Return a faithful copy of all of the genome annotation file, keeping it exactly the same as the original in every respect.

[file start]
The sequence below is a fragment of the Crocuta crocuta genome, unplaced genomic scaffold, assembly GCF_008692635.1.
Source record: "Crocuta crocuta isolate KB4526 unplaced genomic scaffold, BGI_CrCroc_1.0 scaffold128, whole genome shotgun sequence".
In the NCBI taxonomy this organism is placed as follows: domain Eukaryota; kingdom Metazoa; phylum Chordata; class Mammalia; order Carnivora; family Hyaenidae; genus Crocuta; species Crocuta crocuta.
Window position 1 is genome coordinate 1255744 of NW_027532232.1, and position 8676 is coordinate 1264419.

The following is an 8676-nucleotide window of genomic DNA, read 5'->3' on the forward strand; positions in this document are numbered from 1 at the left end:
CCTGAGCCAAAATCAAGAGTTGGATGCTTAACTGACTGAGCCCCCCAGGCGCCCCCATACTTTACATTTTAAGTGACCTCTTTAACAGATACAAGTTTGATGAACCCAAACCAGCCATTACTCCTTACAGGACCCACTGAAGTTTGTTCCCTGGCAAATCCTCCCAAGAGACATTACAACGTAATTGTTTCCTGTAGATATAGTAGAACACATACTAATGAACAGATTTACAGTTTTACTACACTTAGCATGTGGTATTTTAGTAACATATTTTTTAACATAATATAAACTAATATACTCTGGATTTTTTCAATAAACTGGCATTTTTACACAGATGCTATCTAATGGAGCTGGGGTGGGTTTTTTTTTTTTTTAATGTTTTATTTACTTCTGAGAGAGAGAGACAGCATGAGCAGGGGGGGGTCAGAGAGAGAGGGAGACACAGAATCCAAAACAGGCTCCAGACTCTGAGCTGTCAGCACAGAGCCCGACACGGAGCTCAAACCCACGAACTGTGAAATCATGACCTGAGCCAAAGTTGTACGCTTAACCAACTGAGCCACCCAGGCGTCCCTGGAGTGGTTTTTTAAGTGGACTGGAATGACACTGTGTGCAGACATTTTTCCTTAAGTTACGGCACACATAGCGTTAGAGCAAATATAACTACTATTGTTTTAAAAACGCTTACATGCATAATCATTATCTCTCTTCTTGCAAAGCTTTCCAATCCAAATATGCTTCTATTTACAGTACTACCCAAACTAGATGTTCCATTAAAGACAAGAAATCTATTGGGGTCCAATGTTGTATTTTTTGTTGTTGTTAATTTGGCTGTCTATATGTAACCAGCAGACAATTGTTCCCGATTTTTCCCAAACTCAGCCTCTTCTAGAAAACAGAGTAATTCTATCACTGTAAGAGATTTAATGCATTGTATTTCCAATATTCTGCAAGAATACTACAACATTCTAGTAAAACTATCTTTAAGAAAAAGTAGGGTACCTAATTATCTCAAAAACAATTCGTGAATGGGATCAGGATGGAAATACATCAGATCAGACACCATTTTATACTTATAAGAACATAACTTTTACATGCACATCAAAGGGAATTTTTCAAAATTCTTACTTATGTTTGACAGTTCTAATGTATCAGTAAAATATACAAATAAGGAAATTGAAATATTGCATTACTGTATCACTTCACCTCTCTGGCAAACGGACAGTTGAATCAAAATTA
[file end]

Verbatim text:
The sequence below is a fragment of the Crocuta crocuta genome, unplaced genomic scaffold, assembly GCF_008692635.1.
Source record: "Crocuta crocuta isolate KB4526 unplaced genomic scaffold, BGI_CrCroc_1.0 scaffold128, whole genome shotgun sequence".
In the NCBI taxonomy this organism is placed as follows: domain Eukaryota; kingdom Metazoa; phylum Chordata; class Mammalia; order Carnivora; family Hyaenidae; genus Crocuta; species Crocuta crocuta.
Window position 1 is genome coordinate 1255744 of NW_027532232.1, and position 8676 is coordinate 1264419.

The following is an 8676-nucleotide window of genomic DNA, read 5'->3' on the forward strand; positions in this document are numbered from 1 at the left end:
CCTGAGCCAAAATCAAGAGTTGGATGCTTAACTGACTGAGCCCCCCAGGCGCCCCCATACTTTACATTTTAAGTGACCTCTTTAACAGATACAAGTTTGATGAACCCAAACCAGCCATTACTCCTTACAGGACCCACTGAAGTTTGTTCCCTGGCAAATCCTCCCAAGAGACATTACAACGTAATTGTTTCCTGTAGATATAGTAGAACACATACTAATGAACAGATTTACAGTTTTACTACACTTAGCATGTGGTATTTTAGTAACATATTTTTTAACATAATATAAACTAATATACTCTGGATTTTTTCAATAAACTGGCATTTTTACACAGATGCTATCTAATGGAGCTGGGGTGGGTTTTTTTTTTTTTTAATGTTTTATTTACTTCTGAGAGAGAGAGACAGCATGAGCAGGGGGGGGTCAGAGAGAGAGGGAGACACAGAATCCAAAACAGGCTCCAGACTCTGAGCTGTCAGCACAGAGCCCGACACGGAGCTCAAACCCACGAACTGTGAAATCATGACCTGAGCCAAAGTTGTACGCTTAACCAACTGAGCCACCCAGGCGTCCCTGGAGTGGTTTTTTAAGTGGACTGGAATGACACTGTGTGCAGACATTTTTCCTTAAGTTACGGCACACATAGCGTTAGAGCAAATATAACTACTATTGTTTTAAAAACGCTTACATGCATAATCATTATCTCTCTTCTTGCAAAGCTTTCCAATCCAAATATGCTTCTATTTACAGTACTACCCAAACTAGATGTTCCATTAAAGACAAGAAATCTATTGGGGTCCAATGTTGTATTTTTTGTTGTTGTTAATTTGGCTGTCTATATGTAACCAGCAGACAATTGTTCCCGATTTTTCCCAAACTCAGCCTCTTCTAGAAAACAGAGTAATTCTATCACTGTAAGAGATTTAATGCATTGTATTTCCAATATTCTGCAAGAATACTACAACATTCTAGTAAAACTATCTTTAAGAAAAAGTAGGGTACCTAATTATCTCAAAAACAATTCGTGAATGGGATCAGGATGGAAATACATCAGATCAGACACCATTTTATACTTATAAGAACATAACTTTTACATGCACATCAAAGGGAATTTTTCAAAATTCTTACTTATGTTTGACAGTTCTAATGTATCAGTAAAATATACAAATAAGGAAATTGAAATATTGCATTACTGTATCACTTCACCTCTCTGGCAAACGGACAGTTGAATCAAAATTA